Emily Pronin notes, “Human judgment and decision making is distorted by an array of cognitive, perceptual and motivational biases.” Most health care professionals receive training in statistical practices aimed at eliminating biases in clinical practice.  Pronin goes on to describe a phenomenon termed blindspot bias writing, “Recent evidence suggests that people tend to recognize (and even overestimate) the operation of bias in human judgment – except when that bias is their own.”

Banaji and Greenwald have further described the blindspot bias as a bias people can readily see in others but have great difficulty seeing in themselves.  Blindspot biases manifest in statements like, “I know there is a lot of racial prejudice in the world, but I don’t see color, only people,” or, “I know most people that don’t understand cultural norms can be offensive, but I understand respect, so I am never offensive in any culture.” When someone is aware that a phenomenon regularly exists in others but denies the possibility that it could exist in them, a blindspot bias may be the reason for their confidence. In the health care world, it is often misguided confidence that may dehumanize and disenfranchise others.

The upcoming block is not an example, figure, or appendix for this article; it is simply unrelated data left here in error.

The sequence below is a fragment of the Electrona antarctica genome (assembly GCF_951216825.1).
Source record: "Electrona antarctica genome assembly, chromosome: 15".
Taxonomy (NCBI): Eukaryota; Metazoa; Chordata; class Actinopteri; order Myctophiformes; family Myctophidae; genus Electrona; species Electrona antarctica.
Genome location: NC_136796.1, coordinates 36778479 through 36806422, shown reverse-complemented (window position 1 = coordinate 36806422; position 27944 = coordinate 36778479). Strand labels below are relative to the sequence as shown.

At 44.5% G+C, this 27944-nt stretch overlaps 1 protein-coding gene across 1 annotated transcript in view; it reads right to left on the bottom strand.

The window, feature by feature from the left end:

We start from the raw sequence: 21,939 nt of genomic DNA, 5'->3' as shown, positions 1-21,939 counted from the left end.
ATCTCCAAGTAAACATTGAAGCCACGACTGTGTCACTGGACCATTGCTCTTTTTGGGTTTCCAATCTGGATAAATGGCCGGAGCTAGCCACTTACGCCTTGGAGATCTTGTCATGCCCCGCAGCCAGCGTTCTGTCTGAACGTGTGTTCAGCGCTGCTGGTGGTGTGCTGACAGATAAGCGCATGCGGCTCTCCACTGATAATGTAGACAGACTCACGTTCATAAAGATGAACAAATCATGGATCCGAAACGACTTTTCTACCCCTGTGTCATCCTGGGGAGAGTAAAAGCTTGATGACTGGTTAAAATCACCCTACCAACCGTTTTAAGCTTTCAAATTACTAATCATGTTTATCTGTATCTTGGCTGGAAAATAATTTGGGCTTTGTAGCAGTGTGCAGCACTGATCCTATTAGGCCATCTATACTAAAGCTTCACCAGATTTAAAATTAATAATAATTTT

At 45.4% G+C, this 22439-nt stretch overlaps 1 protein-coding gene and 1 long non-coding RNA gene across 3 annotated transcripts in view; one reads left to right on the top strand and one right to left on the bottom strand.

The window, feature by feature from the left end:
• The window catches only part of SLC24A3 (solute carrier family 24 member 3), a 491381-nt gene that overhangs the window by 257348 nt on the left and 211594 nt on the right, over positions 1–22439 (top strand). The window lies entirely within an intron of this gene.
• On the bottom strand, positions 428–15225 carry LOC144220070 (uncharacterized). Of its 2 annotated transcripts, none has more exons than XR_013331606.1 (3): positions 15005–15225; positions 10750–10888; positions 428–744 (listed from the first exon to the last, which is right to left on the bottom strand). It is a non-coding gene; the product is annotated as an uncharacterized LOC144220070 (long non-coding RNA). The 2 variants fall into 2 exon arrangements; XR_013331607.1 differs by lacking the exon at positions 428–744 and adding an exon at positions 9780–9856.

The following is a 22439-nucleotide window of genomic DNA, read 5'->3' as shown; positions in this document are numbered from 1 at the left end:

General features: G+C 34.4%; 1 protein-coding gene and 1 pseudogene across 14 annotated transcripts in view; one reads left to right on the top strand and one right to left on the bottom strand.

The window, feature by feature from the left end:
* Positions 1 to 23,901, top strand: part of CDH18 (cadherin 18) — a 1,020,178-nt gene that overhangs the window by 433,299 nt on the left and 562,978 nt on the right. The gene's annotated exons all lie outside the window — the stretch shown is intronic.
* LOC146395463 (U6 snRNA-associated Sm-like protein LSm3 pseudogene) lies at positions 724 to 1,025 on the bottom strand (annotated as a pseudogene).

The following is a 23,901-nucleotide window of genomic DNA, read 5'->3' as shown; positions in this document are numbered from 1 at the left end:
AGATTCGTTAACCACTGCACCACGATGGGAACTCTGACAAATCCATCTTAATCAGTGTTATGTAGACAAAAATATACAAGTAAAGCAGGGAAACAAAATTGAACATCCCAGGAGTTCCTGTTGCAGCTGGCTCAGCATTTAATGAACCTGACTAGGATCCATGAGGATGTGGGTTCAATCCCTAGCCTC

In addition to the blindspot bias, health care leaders can suffer from implicit biases. Harvard University’s Project Implicit describes implicit biases as, “attitudes and beliefs that people may be unwilling or unable to report.”  Project Implicit provides the example of an implicit bias as, “You may believe that women and men should be equally associated with science, but your automatic associations could show that you (like many others) associate men with science more than you associate women with science.”